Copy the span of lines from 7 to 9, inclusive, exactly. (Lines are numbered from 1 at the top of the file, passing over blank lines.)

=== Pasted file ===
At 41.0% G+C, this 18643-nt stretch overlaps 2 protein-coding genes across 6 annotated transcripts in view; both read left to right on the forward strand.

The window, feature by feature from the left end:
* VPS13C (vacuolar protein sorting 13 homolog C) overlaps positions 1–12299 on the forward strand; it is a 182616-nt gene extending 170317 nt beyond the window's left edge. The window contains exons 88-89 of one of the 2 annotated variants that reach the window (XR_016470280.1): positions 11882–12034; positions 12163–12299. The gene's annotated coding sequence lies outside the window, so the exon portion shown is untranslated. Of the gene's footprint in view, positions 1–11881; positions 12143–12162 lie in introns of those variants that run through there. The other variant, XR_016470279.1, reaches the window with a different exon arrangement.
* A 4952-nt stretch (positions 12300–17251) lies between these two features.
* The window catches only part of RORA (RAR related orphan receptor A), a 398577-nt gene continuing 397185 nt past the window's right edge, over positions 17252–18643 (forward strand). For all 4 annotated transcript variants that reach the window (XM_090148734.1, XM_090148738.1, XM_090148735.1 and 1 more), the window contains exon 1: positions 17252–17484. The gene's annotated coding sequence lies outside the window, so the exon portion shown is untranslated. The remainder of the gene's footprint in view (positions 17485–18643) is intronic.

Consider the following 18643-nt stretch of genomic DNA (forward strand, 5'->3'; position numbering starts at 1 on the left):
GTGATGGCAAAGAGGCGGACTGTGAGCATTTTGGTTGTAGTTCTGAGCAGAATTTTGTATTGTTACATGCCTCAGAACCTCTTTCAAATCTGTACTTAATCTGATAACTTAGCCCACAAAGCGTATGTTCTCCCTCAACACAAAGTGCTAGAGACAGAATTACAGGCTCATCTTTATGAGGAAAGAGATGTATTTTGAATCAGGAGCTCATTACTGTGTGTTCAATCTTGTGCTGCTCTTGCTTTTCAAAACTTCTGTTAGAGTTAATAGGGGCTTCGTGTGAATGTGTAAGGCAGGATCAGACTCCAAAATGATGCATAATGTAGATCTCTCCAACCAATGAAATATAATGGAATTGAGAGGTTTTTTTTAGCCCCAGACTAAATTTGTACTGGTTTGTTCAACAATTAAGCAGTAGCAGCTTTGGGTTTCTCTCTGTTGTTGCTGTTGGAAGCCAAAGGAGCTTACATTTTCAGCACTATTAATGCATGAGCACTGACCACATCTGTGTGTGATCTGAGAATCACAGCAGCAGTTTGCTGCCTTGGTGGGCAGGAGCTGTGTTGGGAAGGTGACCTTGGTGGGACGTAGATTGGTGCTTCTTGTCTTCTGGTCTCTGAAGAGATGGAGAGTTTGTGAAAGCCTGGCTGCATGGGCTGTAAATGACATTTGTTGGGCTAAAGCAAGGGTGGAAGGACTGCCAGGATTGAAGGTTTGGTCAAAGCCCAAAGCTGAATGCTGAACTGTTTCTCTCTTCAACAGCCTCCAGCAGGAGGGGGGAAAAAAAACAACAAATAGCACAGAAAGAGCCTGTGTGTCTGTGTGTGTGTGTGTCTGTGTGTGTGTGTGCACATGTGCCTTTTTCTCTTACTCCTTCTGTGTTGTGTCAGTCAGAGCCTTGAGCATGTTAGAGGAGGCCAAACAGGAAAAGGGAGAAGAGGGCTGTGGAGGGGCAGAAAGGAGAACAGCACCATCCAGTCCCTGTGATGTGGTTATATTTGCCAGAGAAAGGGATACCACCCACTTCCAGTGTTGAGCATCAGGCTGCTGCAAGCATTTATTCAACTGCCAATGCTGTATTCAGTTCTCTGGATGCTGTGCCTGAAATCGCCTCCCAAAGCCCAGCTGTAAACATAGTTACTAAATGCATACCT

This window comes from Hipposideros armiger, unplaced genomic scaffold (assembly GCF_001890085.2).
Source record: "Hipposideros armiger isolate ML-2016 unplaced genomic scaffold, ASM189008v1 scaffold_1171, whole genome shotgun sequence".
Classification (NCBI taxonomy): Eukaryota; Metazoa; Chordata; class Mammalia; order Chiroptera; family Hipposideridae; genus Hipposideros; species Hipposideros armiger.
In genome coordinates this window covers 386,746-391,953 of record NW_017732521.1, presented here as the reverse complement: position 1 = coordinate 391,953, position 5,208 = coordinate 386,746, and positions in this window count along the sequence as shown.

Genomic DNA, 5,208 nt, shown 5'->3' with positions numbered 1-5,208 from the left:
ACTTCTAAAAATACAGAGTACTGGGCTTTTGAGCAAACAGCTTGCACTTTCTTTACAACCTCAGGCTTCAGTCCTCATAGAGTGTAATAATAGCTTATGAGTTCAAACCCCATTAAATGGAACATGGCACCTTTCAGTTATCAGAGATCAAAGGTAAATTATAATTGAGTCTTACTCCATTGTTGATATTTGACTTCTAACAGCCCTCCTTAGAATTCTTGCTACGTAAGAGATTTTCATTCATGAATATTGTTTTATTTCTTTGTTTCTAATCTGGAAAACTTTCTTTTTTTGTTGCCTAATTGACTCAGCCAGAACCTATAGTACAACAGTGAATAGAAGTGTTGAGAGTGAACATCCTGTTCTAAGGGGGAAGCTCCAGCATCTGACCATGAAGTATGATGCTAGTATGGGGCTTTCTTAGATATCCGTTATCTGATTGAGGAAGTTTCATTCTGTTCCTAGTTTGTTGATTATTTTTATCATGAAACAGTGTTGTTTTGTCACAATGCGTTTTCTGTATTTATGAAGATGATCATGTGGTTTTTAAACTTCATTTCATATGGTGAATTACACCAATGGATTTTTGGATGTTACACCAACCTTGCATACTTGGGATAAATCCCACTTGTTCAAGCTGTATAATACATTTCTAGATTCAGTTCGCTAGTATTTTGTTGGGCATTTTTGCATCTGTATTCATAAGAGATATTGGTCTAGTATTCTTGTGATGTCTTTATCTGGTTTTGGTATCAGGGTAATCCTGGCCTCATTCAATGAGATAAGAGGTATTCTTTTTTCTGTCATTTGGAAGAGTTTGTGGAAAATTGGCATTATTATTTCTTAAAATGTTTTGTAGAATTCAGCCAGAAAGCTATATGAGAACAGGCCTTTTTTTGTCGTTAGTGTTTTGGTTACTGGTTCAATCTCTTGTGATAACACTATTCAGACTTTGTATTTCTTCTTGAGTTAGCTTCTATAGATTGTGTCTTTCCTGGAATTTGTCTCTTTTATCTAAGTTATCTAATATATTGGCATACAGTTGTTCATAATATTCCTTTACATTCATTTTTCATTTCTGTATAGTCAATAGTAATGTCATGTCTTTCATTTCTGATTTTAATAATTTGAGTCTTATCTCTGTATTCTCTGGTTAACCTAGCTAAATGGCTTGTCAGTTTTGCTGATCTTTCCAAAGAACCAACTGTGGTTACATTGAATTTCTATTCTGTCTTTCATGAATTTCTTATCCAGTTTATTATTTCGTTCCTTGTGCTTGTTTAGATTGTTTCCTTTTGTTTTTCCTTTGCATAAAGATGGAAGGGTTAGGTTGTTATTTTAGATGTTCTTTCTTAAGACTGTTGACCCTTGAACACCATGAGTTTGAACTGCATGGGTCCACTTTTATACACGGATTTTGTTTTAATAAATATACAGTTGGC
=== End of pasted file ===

GTGATGGCAAAGAGGCGGACTGTGAGCATTTTGGTTGTAGTTCTGAGCAGAATTTTGTATTGTTACATGCCTCAGAACCTCTTTCAAATCTGTACTTAATCTGATAACTTAGCCCACAAAGCGTATGTTCTCCCTCAACACAAAGTGCTAGAGACAGAATTACAGGCTCATCTTTATGAGGAAAGAGATGTATTTTGAATCAGGAGCTCATTACTGTGTGTTCAATCTTGTGCTGCTCTTGCTTTTCAAAACTTCTGTTAGAGTTAATAGGGGCTTCGTGTGAATGTGTAAGGCAGGATCAGACTCCAAAATGATGCATAATGTAGATCTCTCCAACCAATGAAATATAATGGAATTGAGAGGTTTTTTTTAGCCCCAGACTAAATTTGTACTGGTTTGTTCAACAATTAAGCAGTAGCAGCTTTGGGTTTCTCTCTGTTGTTGCTGTTGGAAGCCAAAGGAGCTTACATTTTCAGCACTATTAATGCATGAGCACTGACCACATCTGTGTGTGATCTGAGAATCACAGCAGCAGTTTGCTGCCTTGGTGGGCAGGAGCTGTGTTGGGAAGGTGACCTTGGTGGGACGTAGATTGGTGCTTCTTGTCTTCTGGTCTCTGAAGAGATGGAGAGTTTGTGAAAGCCTGGCTGCATGGGCTGTAAATGACATTTGTTGGGCTAAAGCAAGGGTGGAAGGACTGCCAGGATTGAAGGTTTGGTCAAAGCCCAAAGCTGAATGCTGAACTGTTTCTCTCTTCAACAGCCTCCAGCAGGAGGGGGGAAAAAAAACAACAAATAGCACAGAAAGAGCCTGTGTGTCTGTGTGTGTGTGTGTCTGTGTGTGTGTGTGCACATGTGCCTTTTTCTCTTACTCCTTCTGTGTTGTGTCAGTCAGAGCCTTGAGCATGTTAGAGGAGGCCAAACAGGAAAAGGGAGAAGAGGGCTGTGGAGGGGCAGAAAGGAGAACAGCACCATCCAGTCCCTGTGATGTGGTTATATTTGCCAGAGAAAGGGATACCACCCACTTCCAGTGTTGAGCATCAGGCTGCTGCAAGCATTTATTCAACTGCCAATGCTGTATTCAGTTCTCTGGATGCTGTGCCTGAAATCGCCTCCCAAAGCCCAGCTGTAAACATAGTTACTAAATGCATACCT

This window comes from Hipposideros armiger, unplaced genomic scaffold (assembly GCF_001890085.2).
Source record: "Hipposideros armiger isolate ML-2016 unplaced genomic scaffold, ASM189008v1 scaffold_1171, whole genome shotgun sequence".